Of course, whether online discourse is successful will depend on whether we actually talk to each other rather than past each other; and obviously, that’s actually really hard. It’s hard for a lot of reasons. For one, in matters of moral or political dispute, we all tend to think we’re right and the other guy’s a jerk or troll. Elif Batuman illustrates a nearby phenomenon poignantly in The Idiot:
I found myself remembering the day in kindergarten when the teachers showed us Dumbo: a Disney movie about a puny, weird-looking circus elephant that everyone made fun of. As the story unfolded, I realized to my amazement that all the kids in the class, even the bullies, the ones who despised and tormented the weak and the ugly, were rooting against Dumbo’s tormentors. Over and over they laughed and cheered, both when Dumbo succeeded and when bad things happened to the bullies. But they’re you, I thought to myself. How did they not know? They didn’t know. It was astounding, an astounding truth. Everyone thought they were Dumbo.
That we all tend to think we’re the good guy can make genuine discourse about controversial matters especially challenging.
Talking to each other can be hard for another reason though. Who we take to be authoritative, credible, or even legible, is not determined in a vacuum. Our beliefs are deeply interconnected. Our political views are informed by our social networks. What information we recognize as interesting, relevant, or trustworthy is shaped by our social relationships. When our friends communicate, we understand them. When we interact online with people who are very different from us, have different background evidence, different relationships, different interests, different experiences—it can feel as if we’re speaking different languages.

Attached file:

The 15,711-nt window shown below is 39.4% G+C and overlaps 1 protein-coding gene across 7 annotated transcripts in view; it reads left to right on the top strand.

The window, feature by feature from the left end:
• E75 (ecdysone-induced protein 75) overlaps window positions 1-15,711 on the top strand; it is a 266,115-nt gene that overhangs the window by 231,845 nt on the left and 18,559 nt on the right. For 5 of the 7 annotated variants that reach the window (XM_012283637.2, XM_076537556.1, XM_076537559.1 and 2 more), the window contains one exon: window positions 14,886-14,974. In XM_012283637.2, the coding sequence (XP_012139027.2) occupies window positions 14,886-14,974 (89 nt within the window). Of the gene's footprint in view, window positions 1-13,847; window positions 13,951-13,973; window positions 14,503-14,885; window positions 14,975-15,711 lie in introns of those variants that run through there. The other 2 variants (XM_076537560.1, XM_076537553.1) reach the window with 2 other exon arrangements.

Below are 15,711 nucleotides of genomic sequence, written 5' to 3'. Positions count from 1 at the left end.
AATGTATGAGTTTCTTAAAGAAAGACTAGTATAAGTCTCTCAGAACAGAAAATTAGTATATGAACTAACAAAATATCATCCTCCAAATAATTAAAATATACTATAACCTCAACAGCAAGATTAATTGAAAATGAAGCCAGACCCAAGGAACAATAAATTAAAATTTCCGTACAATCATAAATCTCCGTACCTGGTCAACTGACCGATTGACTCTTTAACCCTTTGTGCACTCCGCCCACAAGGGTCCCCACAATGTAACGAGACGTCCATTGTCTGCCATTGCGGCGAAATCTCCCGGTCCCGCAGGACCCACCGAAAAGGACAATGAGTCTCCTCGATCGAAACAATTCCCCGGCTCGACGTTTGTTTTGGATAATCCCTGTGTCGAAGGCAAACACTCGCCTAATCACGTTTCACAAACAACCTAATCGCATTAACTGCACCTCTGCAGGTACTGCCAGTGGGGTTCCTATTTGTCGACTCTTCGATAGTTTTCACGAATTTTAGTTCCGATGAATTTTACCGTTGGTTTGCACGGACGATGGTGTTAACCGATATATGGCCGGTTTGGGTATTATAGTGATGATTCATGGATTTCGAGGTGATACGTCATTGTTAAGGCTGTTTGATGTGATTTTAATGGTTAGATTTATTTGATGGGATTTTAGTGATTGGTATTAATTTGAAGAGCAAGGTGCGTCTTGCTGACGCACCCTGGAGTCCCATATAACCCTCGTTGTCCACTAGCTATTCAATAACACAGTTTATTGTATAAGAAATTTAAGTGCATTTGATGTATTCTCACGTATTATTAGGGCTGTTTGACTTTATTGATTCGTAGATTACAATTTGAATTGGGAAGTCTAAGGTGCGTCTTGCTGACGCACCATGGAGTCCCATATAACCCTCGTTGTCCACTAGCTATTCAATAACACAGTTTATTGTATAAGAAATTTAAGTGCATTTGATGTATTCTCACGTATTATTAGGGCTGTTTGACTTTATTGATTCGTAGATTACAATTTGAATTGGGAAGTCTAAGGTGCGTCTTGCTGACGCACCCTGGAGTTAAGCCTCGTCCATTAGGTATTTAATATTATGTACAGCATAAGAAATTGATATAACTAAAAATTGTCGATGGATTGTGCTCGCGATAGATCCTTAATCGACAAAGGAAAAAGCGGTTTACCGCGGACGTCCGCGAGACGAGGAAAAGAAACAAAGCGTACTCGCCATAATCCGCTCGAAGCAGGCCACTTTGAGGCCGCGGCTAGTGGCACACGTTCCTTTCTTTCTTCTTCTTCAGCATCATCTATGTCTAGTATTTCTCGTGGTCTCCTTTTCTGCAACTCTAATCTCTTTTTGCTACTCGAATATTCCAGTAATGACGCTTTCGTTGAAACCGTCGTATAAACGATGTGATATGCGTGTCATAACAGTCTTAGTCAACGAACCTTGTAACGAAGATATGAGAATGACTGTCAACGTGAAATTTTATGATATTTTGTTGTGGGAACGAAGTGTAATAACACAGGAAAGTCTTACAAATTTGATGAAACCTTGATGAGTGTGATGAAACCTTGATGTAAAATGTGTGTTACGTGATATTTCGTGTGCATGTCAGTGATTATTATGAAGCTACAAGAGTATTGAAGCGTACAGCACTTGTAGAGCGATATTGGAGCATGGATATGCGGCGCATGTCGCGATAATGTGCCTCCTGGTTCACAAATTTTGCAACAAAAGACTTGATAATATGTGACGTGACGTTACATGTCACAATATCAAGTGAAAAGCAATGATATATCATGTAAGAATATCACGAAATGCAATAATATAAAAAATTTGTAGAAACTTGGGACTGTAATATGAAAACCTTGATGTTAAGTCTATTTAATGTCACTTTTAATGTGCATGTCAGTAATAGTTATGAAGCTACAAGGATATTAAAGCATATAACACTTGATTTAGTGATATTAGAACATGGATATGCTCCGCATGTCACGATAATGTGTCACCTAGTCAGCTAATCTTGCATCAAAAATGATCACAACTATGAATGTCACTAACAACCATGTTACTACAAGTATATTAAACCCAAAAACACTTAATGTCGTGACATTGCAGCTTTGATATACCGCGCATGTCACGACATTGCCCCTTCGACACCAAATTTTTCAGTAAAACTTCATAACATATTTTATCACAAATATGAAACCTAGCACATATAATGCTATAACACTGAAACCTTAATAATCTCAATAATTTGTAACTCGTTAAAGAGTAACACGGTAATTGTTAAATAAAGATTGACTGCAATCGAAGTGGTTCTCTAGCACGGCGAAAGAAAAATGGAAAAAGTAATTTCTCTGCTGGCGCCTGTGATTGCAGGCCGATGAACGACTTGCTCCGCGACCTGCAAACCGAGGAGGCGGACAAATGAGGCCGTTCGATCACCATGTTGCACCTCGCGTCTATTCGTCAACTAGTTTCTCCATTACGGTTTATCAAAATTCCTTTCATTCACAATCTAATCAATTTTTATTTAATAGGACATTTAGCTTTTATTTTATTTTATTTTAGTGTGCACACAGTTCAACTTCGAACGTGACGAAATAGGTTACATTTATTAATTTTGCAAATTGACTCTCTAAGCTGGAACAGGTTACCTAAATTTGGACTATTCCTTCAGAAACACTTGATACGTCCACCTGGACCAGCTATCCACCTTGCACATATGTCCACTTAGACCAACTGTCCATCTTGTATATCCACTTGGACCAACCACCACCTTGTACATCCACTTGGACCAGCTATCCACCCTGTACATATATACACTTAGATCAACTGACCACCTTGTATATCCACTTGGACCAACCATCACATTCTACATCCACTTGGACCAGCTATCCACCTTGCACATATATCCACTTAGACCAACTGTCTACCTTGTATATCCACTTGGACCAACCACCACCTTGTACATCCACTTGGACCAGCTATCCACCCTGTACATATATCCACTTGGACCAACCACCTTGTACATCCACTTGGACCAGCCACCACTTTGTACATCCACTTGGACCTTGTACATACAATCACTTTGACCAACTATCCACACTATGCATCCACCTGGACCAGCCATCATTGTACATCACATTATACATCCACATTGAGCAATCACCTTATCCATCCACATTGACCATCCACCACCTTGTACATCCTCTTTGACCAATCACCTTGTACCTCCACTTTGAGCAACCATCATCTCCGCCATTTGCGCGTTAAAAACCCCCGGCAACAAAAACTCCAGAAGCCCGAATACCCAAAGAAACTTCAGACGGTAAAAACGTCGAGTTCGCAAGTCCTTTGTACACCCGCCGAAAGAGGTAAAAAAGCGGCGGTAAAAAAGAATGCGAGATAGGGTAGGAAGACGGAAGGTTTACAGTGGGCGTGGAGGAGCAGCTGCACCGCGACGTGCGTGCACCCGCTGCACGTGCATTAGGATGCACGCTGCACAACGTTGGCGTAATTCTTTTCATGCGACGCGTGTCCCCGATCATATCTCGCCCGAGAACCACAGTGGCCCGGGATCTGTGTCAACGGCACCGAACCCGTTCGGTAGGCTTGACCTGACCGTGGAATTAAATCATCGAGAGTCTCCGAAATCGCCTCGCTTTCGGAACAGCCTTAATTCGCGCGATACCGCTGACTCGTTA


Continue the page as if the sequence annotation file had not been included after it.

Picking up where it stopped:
It’s not impossible though.
I know minds can be changed because my own has been, many times. The first feminist philosophy course I took was an independent study. I suspected feminist epistemology was nonsense, and set out, initially, with the aim of arguing as much. That research led me to this blog. I became a regular reader, then a commenter, and in graduate school, a contributor. (If you want to read a genuinely fascinating story—Megan Phelps-Roper, previously of the infamous Westboro Baptist Church—went through a radical conversion via Twitter.)
I’m not naïve. I know engaging online can take a personal toll. We all have limited time, limited energy, and too much to do. There were times during my run as a blogger here where’d I’d get hateful messages posted about me on other sites, or sent to me directly—ranging from ordinary personal insults, to violent threats. Professional philosophers would regularly tell me that, as a graduate student, it was unwise to say much of anything online. If I had a dollar for every time someone said ‘keep your head down, wait till you have tenure,’ I’d have better odds at being rich than the average graduate student has at actually landing a tenure-track job in the first place. But if we share these burdens—if we take turns engaging, if we’re generous with one another, if we intervene when we witness bad behavior—together, we can accomplish enormous things.
Imagine Sisyphus happy, not because the world is absurd, but because erosion–tedious, slow, challenging–ultimately moves mountains.